Partridge had hired a boat on the Shropshire Union Canal for eight consecutive years before deciding to permanently live and work onboard. He admits he struggled at first to shed his possessions in order to embrace his new, transitory lifestyle. “But now, I couldn’t ever imagine living in a house again,” he says. “I don’t want to give this up. Not ever.”

His research led him to a company that makes portable pizza ovens from reinforced refractory clay. He approached a boat builder he knew of, and asked him to put the two together. “Watching this three-quarter-tonne oven floating in mid-air was probably the most nerve-racking experience of my life,” he recalls. The oven was safely installed in the well deck of Forget-Me-Not and pizzas have been flying out of it ever since.

There are eight pizzas on the menu, which have been given names such as The Navigator Margherita, The Fiery Lock-keeper and Chain-locker Chicken. Baked on Board currently trades Thursday-Sunday, 4-8pm. Partridge serves about 50 pizzas each evening; at weekends, it’s more like 100. “We manage to do an awful lot in a remarkably small space,” he says.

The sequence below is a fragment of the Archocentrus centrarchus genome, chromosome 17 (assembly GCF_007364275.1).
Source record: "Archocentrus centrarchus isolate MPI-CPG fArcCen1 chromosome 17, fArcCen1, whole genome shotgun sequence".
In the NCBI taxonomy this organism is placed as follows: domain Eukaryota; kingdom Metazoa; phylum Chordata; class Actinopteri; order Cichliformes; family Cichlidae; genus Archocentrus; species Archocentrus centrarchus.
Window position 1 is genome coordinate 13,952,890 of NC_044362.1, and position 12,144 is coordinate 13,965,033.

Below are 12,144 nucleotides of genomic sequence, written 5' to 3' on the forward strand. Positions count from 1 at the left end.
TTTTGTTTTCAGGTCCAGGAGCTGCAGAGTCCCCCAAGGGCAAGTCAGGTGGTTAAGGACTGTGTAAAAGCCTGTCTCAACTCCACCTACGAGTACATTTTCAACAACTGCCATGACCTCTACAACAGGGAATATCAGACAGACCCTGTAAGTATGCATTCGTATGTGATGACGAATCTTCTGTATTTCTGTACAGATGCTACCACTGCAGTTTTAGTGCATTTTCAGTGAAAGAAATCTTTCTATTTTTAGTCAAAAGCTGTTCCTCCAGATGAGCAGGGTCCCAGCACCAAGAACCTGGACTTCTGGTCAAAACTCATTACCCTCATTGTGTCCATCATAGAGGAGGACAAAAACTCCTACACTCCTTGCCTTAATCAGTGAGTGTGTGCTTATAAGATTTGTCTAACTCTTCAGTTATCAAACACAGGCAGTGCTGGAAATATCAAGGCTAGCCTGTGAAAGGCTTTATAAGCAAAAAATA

Last year, with lockdown restrictions in place across the canal network, Partridge set up a regular route between Nantwich and Chester. By advertising his whereabouts on local Facebook pages, he has picked up a loyal customer base. “Pretty much 90% of the people who are on my list for the next three days are repeat customers,” says Partridge. “That includes pedestrians, fellow boaters, canoeists and fuel barges, who all moor alongside to collect their pizzas.” He continues: “There are some people who call the canal system ‘the linear village’ and it’s absolutely the right description, because everybody here is genuinely helpful. We all look out for one another.”
@pizzabakedonboard